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From: Robert Ramey (ramey_at_[hidden])
Date: 2005-10-19 15:11:13

Jim Douglas wrote:

Here is the program:

class A {
virtual f() = 0;
~A(); // note::destructor NOT virtual
class B : public A
virtual f();
main() {
A *MyPtr;
MyPtr = new B; // this is perfectly legal and very useful
delete MyPtr; // only calls the dtor for A
// nope: fails to compile with syntax error here

It fails to compile at the point where an error would otherwise occur.

> In the above example the delete would only clean up the base class A
> and leave bits of the derived class B lying around in memory causing a
> memory leak. If you make A's dtor virtual then it will clean up B
> correctly.

Nope: It will still fail to compile - exactly as I intended.

>> The idea is to require calling of the derived base class rather and
>> trap attempts
>> to violate this constraint.
> But that's exactly what happens with a virtual dtor. The derived class
> dtor is called automatically. You _cannot_ get it wrong.

nope: In the real situation I have things are a little bit more problematic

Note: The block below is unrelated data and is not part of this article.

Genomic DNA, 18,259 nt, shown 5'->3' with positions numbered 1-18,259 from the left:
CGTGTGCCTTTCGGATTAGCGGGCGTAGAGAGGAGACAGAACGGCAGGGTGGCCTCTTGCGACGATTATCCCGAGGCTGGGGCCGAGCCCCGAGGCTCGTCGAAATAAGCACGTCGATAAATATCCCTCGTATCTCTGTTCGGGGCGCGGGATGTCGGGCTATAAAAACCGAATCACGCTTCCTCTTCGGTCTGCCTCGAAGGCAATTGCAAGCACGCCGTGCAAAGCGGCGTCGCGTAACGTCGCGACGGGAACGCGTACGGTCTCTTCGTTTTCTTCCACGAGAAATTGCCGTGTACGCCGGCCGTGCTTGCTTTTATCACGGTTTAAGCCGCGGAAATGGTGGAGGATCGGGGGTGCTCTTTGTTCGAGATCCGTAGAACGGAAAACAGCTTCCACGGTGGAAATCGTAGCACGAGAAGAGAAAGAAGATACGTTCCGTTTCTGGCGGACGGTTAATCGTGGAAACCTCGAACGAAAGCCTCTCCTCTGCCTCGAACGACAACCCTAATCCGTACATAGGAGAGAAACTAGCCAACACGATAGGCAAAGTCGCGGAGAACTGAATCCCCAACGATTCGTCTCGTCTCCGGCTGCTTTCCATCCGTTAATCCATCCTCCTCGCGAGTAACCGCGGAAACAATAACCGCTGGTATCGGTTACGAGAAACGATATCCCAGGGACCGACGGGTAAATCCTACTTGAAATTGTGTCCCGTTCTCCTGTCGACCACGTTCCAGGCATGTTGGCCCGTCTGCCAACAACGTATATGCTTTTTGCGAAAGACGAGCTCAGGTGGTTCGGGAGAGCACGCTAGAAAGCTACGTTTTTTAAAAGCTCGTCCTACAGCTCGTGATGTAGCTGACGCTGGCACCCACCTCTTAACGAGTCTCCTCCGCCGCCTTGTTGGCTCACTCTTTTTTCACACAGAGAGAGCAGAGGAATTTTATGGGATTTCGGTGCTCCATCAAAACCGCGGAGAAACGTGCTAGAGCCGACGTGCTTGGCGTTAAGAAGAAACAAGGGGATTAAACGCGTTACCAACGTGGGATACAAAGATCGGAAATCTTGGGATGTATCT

class A {

// B is defined in a DLL
class B {

If the code for B has been explicitly unloaded, the Vtable of a has an
invalid pointer
and the program fails. This is why I wanted to explicitly forbid calling
the destructor
through the base class - which I have been able to do.

I realize that this isn't customery and maybe is worth a warning - but I
should be able to
turn the warning off.

> (Please don't take this the wrong way)

Don't worry, I'm used to it.

> Because your code in its present form violates every C++ coding standard
> ever written.

Hmmm - that's a pretty sweeping statement. I havn't seen issues addressed
dynamic loading and unloading of code even addressed by any of the
references you mention.
For that matter I don't know if the are even addressd by the C++ standard.
Nevertheless, this is currently being done by some users of the
serialization library and the
failure to forsee it created some bugs. In the course of fixing these
bugs - (very hard to
track down) virtual was removed from the derived class destructors and the
above was
used to trap this behavior at compile time.

Though it might not seem apparent, I am aware of the rationale described by
the authors
you mention. I don't know that they have considered cases like this. I
believe that the idiom
represented above will produce the same benefit (assuring that the most
derived destructor
is being called in a way that is more effective in this context.

> That's why the warning is hard-coded into the GNU compiler.

Hmmm - maybe that's why its only a warning or maybe that's why its the only
that makes this complaint.

Robert Ramey

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